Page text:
Thursday, March 18, 2010

60 Corona Road

My dislike of picnic tables
started at 60 Corona Road,
my uncle's house in New Jersey,
which butts up against the turnpike
where he spent his working life.
We were there in the heat of summer
--I must have just turned eight --
passing through on our way
to our annual family vacation:
a week in sunny Florida
(a special treat, for us midwesterners,
to frolic at the beach).

And while the cars and trucks roared by
beyond my uncle's fence,
I remember playing Crazy Eights
with my cousins at their picnic table,
feeling dizzier,
and dizzier;
so jarred by heat and unaccustomed noise
that up felt just like down to me.
And hot? So hot!
Hotter even than the sun
that had my mother sweating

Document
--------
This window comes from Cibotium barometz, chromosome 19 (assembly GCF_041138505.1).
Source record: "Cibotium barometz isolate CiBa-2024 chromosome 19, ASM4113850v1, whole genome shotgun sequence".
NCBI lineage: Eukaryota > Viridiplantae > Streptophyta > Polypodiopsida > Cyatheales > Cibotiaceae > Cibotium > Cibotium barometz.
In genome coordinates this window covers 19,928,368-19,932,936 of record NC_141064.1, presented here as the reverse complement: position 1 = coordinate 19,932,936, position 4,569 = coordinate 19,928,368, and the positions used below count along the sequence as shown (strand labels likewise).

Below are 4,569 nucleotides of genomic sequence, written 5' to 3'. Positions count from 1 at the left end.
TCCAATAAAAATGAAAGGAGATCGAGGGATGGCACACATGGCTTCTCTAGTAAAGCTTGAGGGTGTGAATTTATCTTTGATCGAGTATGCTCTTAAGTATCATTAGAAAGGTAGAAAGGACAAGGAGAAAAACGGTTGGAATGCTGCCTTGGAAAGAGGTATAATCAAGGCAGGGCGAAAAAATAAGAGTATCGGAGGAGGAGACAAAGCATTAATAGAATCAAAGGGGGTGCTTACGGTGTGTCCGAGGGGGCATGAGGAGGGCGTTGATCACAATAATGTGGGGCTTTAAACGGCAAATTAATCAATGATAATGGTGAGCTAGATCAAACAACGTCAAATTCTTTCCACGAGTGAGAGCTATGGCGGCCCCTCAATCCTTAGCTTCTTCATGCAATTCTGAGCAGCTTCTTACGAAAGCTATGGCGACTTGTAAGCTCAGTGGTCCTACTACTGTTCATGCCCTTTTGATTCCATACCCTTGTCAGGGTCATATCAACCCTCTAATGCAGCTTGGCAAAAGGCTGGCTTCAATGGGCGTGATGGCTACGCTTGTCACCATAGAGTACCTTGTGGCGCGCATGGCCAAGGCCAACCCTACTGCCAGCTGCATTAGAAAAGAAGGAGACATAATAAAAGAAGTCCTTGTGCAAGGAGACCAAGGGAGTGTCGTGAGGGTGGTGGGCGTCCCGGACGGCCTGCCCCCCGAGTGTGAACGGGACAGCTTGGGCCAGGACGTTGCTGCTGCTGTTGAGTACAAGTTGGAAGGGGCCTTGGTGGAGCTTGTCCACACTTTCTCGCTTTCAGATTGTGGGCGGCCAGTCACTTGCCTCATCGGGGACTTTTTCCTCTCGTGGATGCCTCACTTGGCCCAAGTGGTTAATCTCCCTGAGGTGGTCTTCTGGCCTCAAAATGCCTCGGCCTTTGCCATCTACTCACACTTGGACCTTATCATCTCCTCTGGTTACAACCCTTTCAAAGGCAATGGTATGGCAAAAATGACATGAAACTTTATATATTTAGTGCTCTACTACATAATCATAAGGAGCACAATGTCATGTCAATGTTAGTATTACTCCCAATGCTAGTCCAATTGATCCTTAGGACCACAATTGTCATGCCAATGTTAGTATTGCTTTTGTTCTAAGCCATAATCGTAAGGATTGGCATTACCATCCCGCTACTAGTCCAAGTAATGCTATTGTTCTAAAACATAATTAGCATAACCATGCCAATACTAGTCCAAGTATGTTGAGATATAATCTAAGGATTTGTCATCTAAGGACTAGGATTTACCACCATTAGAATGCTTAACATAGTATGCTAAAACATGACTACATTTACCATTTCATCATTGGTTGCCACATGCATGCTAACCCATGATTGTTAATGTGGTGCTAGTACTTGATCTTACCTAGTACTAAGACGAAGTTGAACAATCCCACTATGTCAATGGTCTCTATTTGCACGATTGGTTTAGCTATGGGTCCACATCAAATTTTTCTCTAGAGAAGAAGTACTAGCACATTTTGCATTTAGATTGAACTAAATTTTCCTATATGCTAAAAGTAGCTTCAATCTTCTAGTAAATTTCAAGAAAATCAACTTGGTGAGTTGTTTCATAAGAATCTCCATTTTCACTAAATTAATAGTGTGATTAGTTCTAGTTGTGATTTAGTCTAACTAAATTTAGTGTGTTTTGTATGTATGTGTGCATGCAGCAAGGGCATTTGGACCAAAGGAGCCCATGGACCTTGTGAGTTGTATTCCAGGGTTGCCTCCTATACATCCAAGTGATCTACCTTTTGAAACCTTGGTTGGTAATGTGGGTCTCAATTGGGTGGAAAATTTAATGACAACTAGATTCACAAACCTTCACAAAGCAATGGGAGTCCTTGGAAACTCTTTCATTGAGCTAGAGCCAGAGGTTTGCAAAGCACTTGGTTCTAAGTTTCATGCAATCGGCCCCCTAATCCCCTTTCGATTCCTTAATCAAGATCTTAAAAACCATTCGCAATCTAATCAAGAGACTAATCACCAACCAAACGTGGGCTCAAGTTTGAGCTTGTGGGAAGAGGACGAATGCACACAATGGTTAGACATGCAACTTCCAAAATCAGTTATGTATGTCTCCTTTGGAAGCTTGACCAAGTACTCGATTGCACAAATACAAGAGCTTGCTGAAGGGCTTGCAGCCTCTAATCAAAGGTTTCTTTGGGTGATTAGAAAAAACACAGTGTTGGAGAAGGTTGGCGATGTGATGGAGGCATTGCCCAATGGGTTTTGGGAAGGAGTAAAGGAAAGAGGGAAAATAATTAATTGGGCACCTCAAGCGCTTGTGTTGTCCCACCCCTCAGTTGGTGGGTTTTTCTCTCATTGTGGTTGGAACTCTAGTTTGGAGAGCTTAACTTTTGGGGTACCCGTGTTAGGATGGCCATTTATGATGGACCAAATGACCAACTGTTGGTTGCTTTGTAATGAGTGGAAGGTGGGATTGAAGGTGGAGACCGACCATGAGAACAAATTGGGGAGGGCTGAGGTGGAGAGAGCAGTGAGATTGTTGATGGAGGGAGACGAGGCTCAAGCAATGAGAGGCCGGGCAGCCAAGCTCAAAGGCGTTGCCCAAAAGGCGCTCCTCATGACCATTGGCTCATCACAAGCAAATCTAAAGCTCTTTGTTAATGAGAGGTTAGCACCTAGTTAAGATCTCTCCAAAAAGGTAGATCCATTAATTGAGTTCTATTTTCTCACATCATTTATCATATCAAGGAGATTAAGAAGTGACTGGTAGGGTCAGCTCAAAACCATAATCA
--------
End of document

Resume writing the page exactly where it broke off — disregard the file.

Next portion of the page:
in that dotted shirtwaist dress she wore to hide her bulging thighs.
In the end I slipped off the table, felled by a raging fever
and they rushed me to the doctor, to discover I had measles.

I spent that week in Florida
playing cribbage with my dad,
seated at a picnic table
indoors, in a darkened room
of a moldy turquoise bungalow
while mom simmered on a beach towel,
down by the ocean,
steaming in her navy swimsuit
with its little nylon skirt.
Picnic tables still make me feel a little queasy:
I see one, and up suddenly seems
a lot like down,
and I remember how the fever
of my mother's fury felt.

This is my contribution to L.L. Barkat's Random Acts of Poetry prompt: to write a poem about a certain street or street address. Links to poems by other RAP participants can be found in the comment box here.

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